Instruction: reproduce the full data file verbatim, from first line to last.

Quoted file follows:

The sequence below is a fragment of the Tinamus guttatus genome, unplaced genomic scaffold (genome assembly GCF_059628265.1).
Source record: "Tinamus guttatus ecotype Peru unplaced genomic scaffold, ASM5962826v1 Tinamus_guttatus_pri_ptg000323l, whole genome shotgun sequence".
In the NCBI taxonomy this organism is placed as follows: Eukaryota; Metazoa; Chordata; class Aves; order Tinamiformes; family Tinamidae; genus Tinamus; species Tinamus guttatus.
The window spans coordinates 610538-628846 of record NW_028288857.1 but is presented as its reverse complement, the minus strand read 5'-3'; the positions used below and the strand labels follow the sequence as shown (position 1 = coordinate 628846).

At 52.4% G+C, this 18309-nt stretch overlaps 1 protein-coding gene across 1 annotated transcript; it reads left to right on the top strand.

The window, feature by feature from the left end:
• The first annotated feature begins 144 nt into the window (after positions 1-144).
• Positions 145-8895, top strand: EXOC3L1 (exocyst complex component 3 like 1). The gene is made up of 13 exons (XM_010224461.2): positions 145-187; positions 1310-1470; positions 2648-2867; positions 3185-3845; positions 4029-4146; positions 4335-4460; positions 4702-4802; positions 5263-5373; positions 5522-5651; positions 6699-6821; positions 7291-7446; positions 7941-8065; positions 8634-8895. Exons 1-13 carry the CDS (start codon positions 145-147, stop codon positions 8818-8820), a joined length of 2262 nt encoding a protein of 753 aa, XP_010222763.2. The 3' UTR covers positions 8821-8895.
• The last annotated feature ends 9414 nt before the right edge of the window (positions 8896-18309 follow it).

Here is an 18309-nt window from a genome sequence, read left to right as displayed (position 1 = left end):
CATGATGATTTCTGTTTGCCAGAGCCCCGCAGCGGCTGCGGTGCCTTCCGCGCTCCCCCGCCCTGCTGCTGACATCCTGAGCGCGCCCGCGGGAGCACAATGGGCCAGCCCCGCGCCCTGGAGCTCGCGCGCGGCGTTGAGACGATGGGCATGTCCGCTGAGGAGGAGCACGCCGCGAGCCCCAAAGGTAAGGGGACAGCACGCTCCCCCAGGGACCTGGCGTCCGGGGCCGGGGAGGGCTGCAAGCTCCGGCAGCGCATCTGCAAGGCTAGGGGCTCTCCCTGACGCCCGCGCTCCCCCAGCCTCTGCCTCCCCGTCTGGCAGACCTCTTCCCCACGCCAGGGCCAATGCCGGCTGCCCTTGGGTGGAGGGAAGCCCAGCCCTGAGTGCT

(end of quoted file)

The sequence below is a fragment of the Tinamus guttatus genome, unplaced genomic scaffold (genome assembly GCF_059628265.1).
Source record: "Tinamus guttatus ecotype Peru unplaced genomic scaffold, ASM5962826v1 Tinamus_guttatus_pri_ptg000323l, whole genome shotgun sequence".
In the NCBI taxonomy this organism is placed as follows: Eukaryota; Metazoa; Chordata; class Aves; order Tinamiformes; family Tinamidae; genus Tinamus; species Tinamus guttatus.
The window spans coordinates 610538-628846 of record NW_028288857.1 but is presented as its reverse complement, the minus strand read 5'-3'; the positions used below and the strand labels follow the sequence as shown (position 1 = coordinate 628846).

At 52.4% G+C, this 18309-nt stretch overlaps 1 protein-coding gene across 1 annotated transcript; it reads left to right on the top strand.

The window, feature by feature from the left end:
• The first annotated feature begins 144 nt into the window (after positions 1-144).
• Positions 145-8895, top strand: EXOC3L1 (exocyst complex component 3 like 1). The gene is made up of 13 exons (XM_010224461.2): positions 145-187; positions 1310-1470; positions 2648-2867; positions 3185-3845; positions 4029-4146; positions 4335-4460; positions 4702-4802; positions 5263-5373; positions 5522-5651; positions 6699-6821; positions 7291-7446; positions 7941-8065; positions 8634-8895. Exons 1-13 carry the CDS (start codon positions 145-147, stop codon positions 8818-8820), a joined length of 2262 nt encoding a protein of 753 aa, XP_010222763.2. The 3' UTR covers positions 8821-8895.
• The last annotated feature ends 9414 nt before the right edge of the window (positions 8896-18309 follow it).

Here is an 18309-nt window from a genome sequence, read left to right as displayed (position 1 = left end):
CATGATGATTTCTGTTTGCCAGAGCCCCGCAGCGGCTGCGGTGCCTTCCGCGCTCCCCCGCCCTGCTGCTGACATCCTGAGCGCGCCCGCGGGAGCACAATGGGCCAGCCCCGCGCCCTGGAGCTCGCGCGCGGCGTTGAGACGATGGGCATGTCCGCTGAGGAGGAGCACGCCGCGAGCCCCAAAGGTAAGGGGACAGCACGCTCCCCCAGGGACCTGGCGTCCGGGGCCGGGGAGGGCTGCAAGCTCCGGCAGCGCATCTGCAAGGCTAGGGGCTCTCCCTGACGCCCGCGCTCCCCCAGCCTCTGCCTCCCCGTCTGGCAGACCTCTTCCCCACGCCAGGGCCAATGCCGGCTGCCCTTGGGTGGAGGGAAGCCCAGCCCTGAGTGCT